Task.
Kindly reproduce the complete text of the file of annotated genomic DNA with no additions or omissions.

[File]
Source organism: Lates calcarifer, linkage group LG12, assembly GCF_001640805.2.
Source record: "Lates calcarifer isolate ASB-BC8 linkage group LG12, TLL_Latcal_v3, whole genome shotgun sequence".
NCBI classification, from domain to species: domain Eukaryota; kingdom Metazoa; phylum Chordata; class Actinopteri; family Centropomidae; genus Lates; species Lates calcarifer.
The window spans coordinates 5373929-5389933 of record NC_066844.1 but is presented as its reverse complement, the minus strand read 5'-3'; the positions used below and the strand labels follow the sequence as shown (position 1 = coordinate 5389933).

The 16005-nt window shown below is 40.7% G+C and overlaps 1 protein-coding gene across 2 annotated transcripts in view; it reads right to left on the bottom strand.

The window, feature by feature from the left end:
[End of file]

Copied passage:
Source organism: Lates calcarifer, linkage group LG12, assembly GCF_001640805.2.
Source record: "Lates calcarifer isolate ASB-BC8 linkage group LG12, TLL_Latcal_v3, whole genome shotgun sequence".
NCBI classification, from domain to species: domain Eukaryota; kingdom Metazoa; phylum Chordata; class Actinopteri; family Centropomidae; genus Lates; species Lates calcarifer.
The window spans coordinates 5373929-5389933 of record NC_066844.1 but is presented as its reverse complement, the minus strand read 5'-3'; the positions used below and the strand labels follow the sequence as shown (position 1 = coordinate 5389933).

The 16005-nt window shown below is 40.7% G+C and overlaps 1 protein-coding gene across 2 annotated transcripts in view; it reads right to left on the bottom strand.

The window, feature by feature from the left end: